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favoured. However, the shape of the particle and its surface strain were studied under different gas conditions, including the operating conditions of an automotive catalytic converter, created by heating the particle to around 430 degrees Celsius and allowing carbon monoxide and oxygen molecules to pass over it. Under these reaction conditions, the rhodium inside the particle becomes mobile and migrates to the surface because it interacts more strongly with oxygen than the platinum. This is also predicted by theory.
As a result, the surface strain and the shape of the particle change. A facet-dependent rhodium enrichment takes place, whereby additional corners and edges are formed. The chemical composition of the surface, and the shape and size of the particles have a significant effect on their function and efficiency. It is still not completely understood
how these are connected and how to control the structure and composition of the nanoparticles. However, CXDI made it possible to detect changes of as little as 0.1 in a thousand in the strain, corresponding to a precision of about 0.0003 nanometres in this work.
This work shows, for the first time, that the details of the structural changes in such catalyst nanoparticles can be observed while in operation. This is a major step forward in the understanding of an entire class of catalysts, namely in all reactions that make use of alloy nanoparticles. This investigation is also an important step towards analysing industrial catalytic materials. Until now, model systems have had to be grown in the laboratory in order to conduct such investigations. Future work aims to study individual particles that are ten times smaller, in real catalysts and under reaction conditions.
PRINCIPAL PUBLICATION AND AUTHORS
Single Alloy Nanoparticle X-Ray Imaging during a Catalytic Reaction, Y.Y. Kim (a), T.F. Keller (a,b), T.J. Goncalves (c), M. Abuin (a), H. Runge (a), L. Gelisio (a), J. Carnis (a), V. Vonk (a), P.N. Plessow (c), I.A. Vartanyants (a,d), A. Stierle (a,b), Sci. Adv. 7, 40 (2021); https:/doi.org/10.1126/sciadv.abh0757 (a) Deutsches Elektronen-Synchrotron (DESY), Hamburg (Germany) (b) University of Hamburg, Physics Department, Hamburg (Germany) (c) Institute of Catalysis Research and Technology, Karlsruhe Institute of Technology, Leopoldshafen (Germany) (d) National Research Nuclear University MEPhI, Moscow (Russia)
Use and reactor location-directed heterogeneity development in industrial catalyst bodies
Scanning X-ray diffraction highlights how residence time and location in an industrial reactor affect the structure and composition and, thus, the performance of a heterogeneous catalyst used, for example, in the production of biodegradable polymers.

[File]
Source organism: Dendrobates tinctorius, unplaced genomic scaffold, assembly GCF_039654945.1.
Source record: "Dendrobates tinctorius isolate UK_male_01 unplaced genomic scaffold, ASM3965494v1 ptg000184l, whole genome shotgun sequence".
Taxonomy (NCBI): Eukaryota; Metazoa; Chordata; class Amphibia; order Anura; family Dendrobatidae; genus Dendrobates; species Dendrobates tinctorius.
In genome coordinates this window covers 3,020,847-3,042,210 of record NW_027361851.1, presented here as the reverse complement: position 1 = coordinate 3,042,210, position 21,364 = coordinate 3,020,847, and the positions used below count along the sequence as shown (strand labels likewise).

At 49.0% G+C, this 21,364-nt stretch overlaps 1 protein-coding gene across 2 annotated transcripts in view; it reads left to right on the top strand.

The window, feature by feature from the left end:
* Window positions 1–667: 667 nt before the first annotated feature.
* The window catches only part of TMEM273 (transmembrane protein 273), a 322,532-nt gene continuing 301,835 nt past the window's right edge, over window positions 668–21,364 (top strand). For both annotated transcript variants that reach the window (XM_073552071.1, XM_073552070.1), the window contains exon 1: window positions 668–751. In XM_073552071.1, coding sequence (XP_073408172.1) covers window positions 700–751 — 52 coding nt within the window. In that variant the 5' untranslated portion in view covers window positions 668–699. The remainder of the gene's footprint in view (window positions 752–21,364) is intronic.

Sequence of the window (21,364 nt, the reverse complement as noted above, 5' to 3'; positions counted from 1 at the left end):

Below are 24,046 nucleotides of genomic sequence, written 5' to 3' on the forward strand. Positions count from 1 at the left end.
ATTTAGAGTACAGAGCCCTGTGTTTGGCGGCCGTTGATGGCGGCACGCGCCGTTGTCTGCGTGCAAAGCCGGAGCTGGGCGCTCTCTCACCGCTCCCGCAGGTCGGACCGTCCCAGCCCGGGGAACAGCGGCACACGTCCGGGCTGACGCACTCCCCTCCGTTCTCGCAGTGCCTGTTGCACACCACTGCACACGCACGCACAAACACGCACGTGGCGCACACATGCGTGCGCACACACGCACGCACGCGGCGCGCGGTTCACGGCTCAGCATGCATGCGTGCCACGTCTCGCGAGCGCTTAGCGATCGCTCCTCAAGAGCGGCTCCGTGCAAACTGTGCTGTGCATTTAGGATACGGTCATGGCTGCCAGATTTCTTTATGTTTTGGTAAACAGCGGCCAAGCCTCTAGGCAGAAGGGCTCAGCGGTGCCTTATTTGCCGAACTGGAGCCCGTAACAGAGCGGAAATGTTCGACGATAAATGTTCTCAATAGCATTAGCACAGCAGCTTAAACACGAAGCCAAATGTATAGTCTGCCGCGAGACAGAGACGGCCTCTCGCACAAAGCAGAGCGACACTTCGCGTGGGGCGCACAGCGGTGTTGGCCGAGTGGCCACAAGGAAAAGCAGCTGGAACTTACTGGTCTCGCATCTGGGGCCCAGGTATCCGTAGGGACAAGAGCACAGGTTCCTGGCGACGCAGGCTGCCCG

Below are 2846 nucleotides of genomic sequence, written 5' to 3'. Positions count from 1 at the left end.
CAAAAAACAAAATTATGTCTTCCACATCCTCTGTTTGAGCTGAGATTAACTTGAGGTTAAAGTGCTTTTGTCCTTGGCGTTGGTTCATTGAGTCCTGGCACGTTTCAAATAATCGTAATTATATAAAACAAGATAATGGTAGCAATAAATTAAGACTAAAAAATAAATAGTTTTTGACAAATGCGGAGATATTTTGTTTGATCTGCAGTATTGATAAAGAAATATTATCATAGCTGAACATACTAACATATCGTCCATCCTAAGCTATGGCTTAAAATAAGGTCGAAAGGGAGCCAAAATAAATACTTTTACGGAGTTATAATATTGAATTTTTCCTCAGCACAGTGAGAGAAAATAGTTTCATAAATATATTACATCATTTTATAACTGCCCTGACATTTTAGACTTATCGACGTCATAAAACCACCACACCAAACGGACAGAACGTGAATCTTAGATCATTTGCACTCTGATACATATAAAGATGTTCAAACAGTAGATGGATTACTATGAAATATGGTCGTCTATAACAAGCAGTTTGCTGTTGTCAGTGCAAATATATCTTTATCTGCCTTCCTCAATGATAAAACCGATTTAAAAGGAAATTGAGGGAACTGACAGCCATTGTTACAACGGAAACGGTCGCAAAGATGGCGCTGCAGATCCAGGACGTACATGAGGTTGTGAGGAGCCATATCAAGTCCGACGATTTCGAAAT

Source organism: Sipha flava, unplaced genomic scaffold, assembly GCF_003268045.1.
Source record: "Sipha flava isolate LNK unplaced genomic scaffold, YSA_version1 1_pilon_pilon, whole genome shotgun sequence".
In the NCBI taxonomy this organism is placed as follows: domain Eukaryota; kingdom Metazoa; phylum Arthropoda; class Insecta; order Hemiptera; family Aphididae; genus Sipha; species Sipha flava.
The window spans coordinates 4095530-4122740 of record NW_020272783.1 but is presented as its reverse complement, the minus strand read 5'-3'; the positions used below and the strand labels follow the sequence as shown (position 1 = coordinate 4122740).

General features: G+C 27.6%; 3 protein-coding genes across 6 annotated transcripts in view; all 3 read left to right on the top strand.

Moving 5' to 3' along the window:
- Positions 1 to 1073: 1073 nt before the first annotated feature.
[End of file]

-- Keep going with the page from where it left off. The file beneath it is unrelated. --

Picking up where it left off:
Increasing environmental regulations, diminishing natural resources, and rising demands for catalytic conversion products encourage the continued development of heterogeneous catalysts of higher productivity, selectivity and longer lifetimes. To be able to meet this demand, and to optimise existing catalysts and develop new ones, an in-depth understanding is required of the catalytic conversion process on the molecular level. It is necessary to understand the structure of the catalyst on the nanometre level, for example, as well as the exposure of active sites in nanoporous and millimetre-sized catalyst bodies or pellets, and how these pellets behave within the industrial setting. The latter is a frequently neglected factor in this optimisation chain.
To iterate the importance of characterising heterogeneous catalysts at all length scales, a comparative study of industrial catalyst pellets as a function of residence time (at the year time scale) and location in an industrial fixed- bed reactor (reactor entrance vs. centre) was undertaken. Specifically, the study examined a catalyst used in the commercial oxidation of n-butane to maleic anhydride, a crucial intermediate in the production of biodegradable polymers, with a current demand of 2 million tonnes per year. The employed vanadium phosphorus oxide (VPO) catalysts were of the porous bulk-type and shaped into Raschig ring-type pellets (Figure 74a).
Using scanning X-ray diffraction at beamline ID13, the cross-section of three catalysts pellets intended for, or extracted from, an industrial fixed-bed reactor after four years of continuous operation were examined [1,2]. A pristine catalyst pellet and two used pellets were studied. One of the used pellets was extracted from the centre of the catalyst bed, the other from the reactor hotspot close to the feed entrance where highest activity is expected (Figure 74a).